American Dictionary of the English Language

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SCORE, noun

1. A notch or incision; hence, the number twenty. Our ancestors, before the knowledge of writing, numbered and kept accounts of numbers by cutting notches on a stick or tally, and making one notch the representative of twenty. A simple mark answered the same purpose.

2. A line drawn.

3. An account or reckoning; as, he paid his score

4. An account kept of something past; an epoch; an era.

5. Debt, or account of debt.

6. Account; reason; motive.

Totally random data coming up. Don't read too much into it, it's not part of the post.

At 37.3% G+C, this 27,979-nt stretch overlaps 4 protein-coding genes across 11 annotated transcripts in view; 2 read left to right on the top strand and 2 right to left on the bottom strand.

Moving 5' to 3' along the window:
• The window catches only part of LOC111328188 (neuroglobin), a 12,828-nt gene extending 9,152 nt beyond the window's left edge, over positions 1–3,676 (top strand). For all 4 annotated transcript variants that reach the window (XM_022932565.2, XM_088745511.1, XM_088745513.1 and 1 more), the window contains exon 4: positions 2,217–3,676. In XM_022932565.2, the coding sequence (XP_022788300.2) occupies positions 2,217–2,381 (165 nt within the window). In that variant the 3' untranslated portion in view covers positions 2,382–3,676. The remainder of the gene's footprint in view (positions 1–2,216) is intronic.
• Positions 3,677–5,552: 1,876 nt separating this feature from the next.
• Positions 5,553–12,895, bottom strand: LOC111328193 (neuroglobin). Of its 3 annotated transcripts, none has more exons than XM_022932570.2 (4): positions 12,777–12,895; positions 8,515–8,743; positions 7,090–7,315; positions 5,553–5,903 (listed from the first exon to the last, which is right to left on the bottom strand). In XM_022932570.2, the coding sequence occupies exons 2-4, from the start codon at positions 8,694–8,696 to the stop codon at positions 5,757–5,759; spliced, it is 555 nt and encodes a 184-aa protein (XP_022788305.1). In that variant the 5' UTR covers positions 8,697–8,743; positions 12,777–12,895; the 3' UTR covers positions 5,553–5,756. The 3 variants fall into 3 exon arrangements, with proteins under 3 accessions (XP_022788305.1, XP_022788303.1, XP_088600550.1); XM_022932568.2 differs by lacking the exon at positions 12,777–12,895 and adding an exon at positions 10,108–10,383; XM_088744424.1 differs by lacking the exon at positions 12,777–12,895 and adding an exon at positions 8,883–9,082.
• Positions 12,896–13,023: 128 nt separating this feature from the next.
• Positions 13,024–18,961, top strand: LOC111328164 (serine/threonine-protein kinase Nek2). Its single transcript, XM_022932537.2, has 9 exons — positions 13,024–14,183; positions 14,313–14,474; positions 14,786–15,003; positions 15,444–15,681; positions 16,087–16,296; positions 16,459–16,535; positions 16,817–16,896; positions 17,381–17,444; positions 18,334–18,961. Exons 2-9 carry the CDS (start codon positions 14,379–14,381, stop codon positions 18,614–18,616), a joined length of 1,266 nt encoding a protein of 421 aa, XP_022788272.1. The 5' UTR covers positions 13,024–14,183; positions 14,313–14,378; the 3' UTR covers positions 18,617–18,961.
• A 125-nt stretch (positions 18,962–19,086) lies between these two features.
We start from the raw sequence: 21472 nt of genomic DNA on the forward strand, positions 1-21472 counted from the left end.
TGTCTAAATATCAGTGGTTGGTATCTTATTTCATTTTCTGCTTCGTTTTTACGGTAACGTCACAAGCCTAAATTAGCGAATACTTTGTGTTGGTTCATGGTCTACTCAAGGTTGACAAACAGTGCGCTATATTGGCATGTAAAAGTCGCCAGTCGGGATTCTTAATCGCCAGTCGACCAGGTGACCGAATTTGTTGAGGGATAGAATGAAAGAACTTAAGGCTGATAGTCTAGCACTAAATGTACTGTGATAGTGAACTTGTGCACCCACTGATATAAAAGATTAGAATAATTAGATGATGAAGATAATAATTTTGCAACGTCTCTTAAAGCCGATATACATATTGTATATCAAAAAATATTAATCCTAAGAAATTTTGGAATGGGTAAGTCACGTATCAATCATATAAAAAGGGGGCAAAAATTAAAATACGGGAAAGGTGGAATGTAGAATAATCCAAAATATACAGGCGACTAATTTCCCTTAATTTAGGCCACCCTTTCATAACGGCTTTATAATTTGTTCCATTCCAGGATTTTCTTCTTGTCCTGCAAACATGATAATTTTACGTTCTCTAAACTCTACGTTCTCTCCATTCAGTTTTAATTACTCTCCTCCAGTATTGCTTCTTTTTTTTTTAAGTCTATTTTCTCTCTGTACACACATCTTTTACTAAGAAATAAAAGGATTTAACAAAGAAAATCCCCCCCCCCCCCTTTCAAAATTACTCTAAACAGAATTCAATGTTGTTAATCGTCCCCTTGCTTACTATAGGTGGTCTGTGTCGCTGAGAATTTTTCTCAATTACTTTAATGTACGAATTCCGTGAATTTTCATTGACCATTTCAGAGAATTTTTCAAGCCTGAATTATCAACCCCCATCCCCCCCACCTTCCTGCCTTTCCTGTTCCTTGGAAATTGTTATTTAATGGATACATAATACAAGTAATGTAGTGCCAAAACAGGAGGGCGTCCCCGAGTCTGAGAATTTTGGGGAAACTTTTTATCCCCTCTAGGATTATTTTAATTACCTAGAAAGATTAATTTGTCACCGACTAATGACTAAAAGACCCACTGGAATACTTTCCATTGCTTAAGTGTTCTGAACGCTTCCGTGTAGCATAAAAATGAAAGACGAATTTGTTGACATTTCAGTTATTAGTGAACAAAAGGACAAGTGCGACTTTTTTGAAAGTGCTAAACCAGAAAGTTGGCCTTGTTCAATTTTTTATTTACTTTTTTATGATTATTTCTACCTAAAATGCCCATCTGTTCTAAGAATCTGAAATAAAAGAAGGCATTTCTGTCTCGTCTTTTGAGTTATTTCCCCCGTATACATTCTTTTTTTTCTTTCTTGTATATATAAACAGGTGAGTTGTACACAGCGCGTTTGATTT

But left the trade, as many more have lately done on the same score

7. Account; sake.

You act your kindness of Cydaria's score

8. In music, the original and entire draught of any composition, or its transcript.

To quit scores, to pay fully; to make even by giving an equivalent.

A song in score the words with the musical notes of a song annexed.

SCORE, verb transitive

1. To notch; to cut and chip for the purpose of preparing for hewing; as, to score timber.

2. To cut; to engrave.

3. To mark by a line.

4. To set down as a debt.

Madam, I know when, instead of five, you scored me ten.

5. To set down or take as an account; to charge; as, to score follies.

6. To form a score in music.